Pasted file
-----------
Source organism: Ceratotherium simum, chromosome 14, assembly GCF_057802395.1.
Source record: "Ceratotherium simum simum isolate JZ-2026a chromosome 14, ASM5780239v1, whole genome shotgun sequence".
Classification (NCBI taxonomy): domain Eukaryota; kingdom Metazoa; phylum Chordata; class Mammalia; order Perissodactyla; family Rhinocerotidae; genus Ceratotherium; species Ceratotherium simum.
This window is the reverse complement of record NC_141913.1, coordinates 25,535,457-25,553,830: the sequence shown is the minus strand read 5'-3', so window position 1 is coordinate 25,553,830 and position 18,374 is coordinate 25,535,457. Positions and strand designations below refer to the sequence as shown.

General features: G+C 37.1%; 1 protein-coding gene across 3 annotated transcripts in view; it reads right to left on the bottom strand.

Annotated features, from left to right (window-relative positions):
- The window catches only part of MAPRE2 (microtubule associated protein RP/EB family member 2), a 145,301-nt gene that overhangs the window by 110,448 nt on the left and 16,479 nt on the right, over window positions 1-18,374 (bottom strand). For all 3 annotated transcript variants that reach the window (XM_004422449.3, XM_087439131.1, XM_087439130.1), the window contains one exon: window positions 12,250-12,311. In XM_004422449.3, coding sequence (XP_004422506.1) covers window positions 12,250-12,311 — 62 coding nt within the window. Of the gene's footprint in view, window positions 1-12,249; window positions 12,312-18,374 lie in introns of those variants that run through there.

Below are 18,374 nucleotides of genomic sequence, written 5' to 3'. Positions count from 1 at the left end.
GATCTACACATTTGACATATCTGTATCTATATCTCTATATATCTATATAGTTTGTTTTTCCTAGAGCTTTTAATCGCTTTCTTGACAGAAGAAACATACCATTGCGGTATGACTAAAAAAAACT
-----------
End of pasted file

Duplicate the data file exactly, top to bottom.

Source organism: Ceratotherium simum, chromosome 14, assembly GCF_057802395.1.
Source record: "Ceratotherium simum simum isolate JZ-2026a chromosome 14, ASM5780239v1, whole genome shotgun sequence".
Classification (NCBI taxonomy): domain Eukaryota; kingdom Metazoa; phylum Chordata; class Mammalia; order Perissodactyla; family Rhinocerotidae; genus Ceratotherium; species Ceratotherium simum.
This window is the reverse complement of record NC_141913.1, coordinates 25,535,457-25,553,830: the sequence shown is the minus strand read 5'-3', so window position 1 is coordinate 25,553,830 and position 18,374 is coordinate 25,535,457. Positions and strand designations below refer to the sequence as shown.

General features: G+C 37.1%; 1 protein-coding gene across 3 annotated transcripts in view; it reads right to left on the bottom strand.

Annotated features, from left to right (window-relative positions):
- The window catches only part of MAPRE2 (microtubule associated protein RP/EB family member 2), a 145,301-nt gene that overhangs the window by 110,448 nt on the left and 16,479 nt on the right, over window positions 1-18,374 (bottom strand). For all 3 annotated transcript variants that reach the window (XM_004422449.3, XM_087439131.1, XM_087439130.1), the window contains one exon: window positions 12,250-12,311. In XM_004422449.3, coding sequence (XP_004422506.1) covers window positions 12,250-12,311 — 62 coding nt within the window. Of the gene's footprint in view, window positions 1-12,249; window positions 12,312-18,374 lie in introns of those variants that run through there.

Below are 18,374 nucleotides of genomic sequence, written 5' to 3'. Positions count from 1 at the left end.
GATCTACACATTTGACATATCTGTATCTATATCTCTATATATCTATATAGTTTGTTTTTCCTAGAGCTTTTAATCGCTTTCTTGACAGAAGAAACATACCATTGCGGTATGACTAAAAAAAACT